Champlin restaurateur earns ‘Legislative Advocate of Year’ honors from Minnesota Restaurant Association

A Champlin restaurateur was honored recently at the Minnesota Restaurant Association’s 2012 Gala Awards Ceremony.


Jill Skogheim, president of 5-8 Restaurants with locations in Champlin, Minneapolis and Maplewood, was named 2012 Legislative Advocate of the Year.

The Legislative Advocate of the Year Award honors an Association member who has performed exemplary service to the industry by involvement in the legislative process. Skogheim is the co-chair of Assocation’s Legislative Committee, serves on the Association’s board of directors and is active in its Kitchen Cabinet network. She is proactive about meeting with her own and other legislators about industry issues, even when there is no pressing legislation. Skogheim visits Washington, D.C. annually on behalf of Minnesota’s restaurant industry during the National Restaurant Association’s Public Affairs Conference.

The Association cited Skogheim as someone who readily provides assistance to her inexperienced peers who want guidance talking to their elected officials. In accepting the Legislative Advocate of the Year award, she challenged her peers be active in the legislative process. Skogheim was honored by Finance and Commerce on its “Top Women in Finance” list in 2010.

“Legislatively, I am always focused on maintaining our relationships and creating new ones,” said Skogheim “I’m working to inform legislators what it’s like to work and run a restaurant business.”

Skogheim said one big issue in which she believes the restaurant industry garnered success was the Vikings stadium.

“The cost wasn’t unjustly allocated to the hospitality industry,” said Skogheim. “We didn’t want to pay for the entire Vikings stadium.”

She referred to the Ramsey County proposal prior to the one that was approved that placed more taxes on bars and restaurants to underwrite the cost of the new stadium.

However, because of the focus on the Vikings stadium, Skogheim said a significant amount of progress wasn’t achieved on some other issues so she and other advocates will continue working on those.

Some of the issues close to Skogheim’s heart include the capital equipment tax and health fees.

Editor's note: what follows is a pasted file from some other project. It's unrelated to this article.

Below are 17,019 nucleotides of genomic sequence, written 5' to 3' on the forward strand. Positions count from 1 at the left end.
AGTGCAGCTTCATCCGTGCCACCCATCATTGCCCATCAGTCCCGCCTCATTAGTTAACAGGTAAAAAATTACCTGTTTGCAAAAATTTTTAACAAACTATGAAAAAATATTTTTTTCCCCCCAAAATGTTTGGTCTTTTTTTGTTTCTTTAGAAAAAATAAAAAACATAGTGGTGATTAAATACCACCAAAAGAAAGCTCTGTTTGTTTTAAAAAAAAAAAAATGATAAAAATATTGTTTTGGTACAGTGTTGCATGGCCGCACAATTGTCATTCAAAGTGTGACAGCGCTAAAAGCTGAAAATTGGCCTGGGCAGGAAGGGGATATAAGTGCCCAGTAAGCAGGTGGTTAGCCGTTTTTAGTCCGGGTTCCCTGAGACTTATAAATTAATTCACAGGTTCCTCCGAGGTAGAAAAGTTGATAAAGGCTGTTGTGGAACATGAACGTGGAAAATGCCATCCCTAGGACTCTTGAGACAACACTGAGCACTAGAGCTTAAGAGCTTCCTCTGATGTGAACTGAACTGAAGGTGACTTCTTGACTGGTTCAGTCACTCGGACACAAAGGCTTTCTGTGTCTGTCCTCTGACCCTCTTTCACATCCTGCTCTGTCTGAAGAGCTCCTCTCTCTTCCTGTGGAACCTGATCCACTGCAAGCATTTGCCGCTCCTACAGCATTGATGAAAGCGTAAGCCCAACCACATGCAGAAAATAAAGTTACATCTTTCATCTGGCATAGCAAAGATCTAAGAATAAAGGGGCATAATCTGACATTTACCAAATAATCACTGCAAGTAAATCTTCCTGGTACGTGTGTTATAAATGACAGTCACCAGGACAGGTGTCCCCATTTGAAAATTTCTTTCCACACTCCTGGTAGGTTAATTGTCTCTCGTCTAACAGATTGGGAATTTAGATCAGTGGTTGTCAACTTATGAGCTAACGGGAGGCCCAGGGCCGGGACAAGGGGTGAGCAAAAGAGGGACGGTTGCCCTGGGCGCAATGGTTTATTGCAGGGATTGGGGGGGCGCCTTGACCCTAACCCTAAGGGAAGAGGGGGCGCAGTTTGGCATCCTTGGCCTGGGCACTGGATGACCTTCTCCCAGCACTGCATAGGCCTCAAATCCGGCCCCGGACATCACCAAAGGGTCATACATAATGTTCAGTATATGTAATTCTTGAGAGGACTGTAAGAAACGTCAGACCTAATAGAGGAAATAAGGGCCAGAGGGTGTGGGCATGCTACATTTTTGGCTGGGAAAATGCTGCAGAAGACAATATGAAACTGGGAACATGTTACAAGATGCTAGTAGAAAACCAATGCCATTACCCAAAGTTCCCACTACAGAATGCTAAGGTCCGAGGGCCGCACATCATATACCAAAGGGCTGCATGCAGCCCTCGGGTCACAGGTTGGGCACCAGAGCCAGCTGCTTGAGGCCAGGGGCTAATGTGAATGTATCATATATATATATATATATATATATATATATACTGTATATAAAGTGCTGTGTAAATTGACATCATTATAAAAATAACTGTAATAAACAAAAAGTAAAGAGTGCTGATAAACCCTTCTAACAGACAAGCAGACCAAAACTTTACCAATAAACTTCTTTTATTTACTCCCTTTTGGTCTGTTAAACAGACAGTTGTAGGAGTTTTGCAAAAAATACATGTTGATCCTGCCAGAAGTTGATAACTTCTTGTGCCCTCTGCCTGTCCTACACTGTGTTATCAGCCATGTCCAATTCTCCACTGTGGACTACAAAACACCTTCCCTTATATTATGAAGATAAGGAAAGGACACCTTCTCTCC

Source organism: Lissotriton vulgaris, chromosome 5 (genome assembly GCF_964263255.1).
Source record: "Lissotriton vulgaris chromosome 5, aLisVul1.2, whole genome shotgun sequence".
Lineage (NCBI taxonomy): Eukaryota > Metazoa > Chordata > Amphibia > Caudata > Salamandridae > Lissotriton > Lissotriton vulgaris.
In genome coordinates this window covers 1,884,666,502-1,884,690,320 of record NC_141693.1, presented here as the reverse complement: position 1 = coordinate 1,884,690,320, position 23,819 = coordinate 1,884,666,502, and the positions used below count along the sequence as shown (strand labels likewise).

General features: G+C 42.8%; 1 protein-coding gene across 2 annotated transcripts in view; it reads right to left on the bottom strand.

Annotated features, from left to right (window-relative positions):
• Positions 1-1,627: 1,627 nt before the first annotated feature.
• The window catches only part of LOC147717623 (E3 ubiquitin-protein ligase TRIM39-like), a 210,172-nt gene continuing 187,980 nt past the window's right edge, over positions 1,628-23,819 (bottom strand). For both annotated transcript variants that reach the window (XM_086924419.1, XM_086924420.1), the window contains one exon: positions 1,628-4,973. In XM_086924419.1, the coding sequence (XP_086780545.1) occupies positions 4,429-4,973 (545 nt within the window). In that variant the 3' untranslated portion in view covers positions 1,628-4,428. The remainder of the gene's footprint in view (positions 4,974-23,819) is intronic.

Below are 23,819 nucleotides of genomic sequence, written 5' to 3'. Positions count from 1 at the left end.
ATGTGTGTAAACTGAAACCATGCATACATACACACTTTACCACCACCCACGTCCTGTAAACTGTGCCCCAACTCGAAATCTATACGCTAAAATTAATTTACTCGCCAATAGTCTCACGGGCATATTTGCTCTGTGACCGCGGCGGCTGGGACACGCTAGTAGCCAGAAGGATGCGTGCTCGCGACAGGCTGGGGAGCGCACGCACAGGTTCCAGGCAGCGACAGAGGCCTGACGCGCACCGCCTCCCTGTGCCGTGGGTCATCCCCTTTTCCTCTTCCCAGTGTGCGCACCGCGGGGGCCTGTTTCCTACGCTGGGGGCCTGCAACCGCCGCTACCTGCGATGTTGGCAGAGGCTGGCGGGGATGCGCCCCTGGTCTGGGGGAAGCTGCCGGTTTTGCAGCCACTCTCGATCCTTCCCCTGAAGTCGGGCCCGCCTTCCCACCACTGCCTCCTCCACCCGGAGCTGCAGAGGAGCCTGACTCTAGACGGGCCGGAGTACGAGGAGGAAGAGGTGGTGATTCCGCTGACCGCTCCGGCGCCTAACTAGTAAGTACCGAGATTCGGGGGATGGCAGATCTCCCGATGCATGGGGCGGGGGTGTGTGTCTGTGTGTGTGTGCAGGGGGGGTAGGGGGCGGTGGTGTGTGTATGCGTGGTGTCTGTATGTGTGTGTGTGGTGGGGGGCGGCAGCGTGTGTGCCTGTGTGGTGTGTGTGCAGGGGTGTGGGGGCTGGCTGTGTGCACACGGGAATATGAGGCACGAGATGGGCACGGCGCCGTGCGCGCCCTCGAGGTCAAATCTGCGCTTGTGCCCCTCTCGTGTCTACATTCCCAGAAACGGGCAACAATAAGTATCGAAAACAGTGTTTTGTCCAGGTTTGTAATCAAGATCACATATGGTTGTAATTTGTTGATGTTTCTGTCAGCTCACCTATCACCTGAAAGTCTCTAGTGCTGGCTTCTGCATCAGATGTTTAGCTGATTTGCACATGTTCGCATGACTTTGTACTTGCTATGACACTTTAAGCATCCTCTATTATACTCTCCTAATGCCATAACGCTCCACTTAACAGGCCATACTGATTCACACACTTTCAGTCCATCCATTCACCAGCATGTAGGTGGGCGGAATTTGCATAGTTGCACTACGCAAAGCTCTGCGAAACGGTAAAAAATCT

“Restaurants aren’t eligible for exemptions on capital equipment such as big mixers and blenders,” she said. “Most other industries that charge sales tax in the end do have an exemption.”

This is something she would like to see changed for the restaurant business.

Health fees are delegated by the Minnesota Health Department in cities and counties. With Champlin and Minneapolis both in Hennepin County Skogheim has concerns about this.

She would like to see more transparency in Hennepin County with how the cost is made up. She would also like to see fees more in alignment with what the services rendered for those fees actually cost.

She remains vigilant, watching to see what kinds of legislation might pop up that could affect the restaurant industry. Taxes and alcohol are other issues that often link back to the restaurant business.

Over the years she’s learned that legislators appreciate her efforts to develop a relationship even when there isn’t a particular issue on the table.

“That way you already have a friend in the legislature when something does come up,” she said.

The 5-8 Club has made its home in Champlin for more than eight years.

“We’ve enjoyed being a part of the Champlin and Brooklyn Park area,” said Skogheim. They continue to be the charitable gambling location for Champlin Park Youth Hockey and are home of the Juicy Lucy burger.

February marks Juicy Lucy month, which will include a Juicy Lucy eating contest.


Contact Mindy Mateuszczyk at [email protected]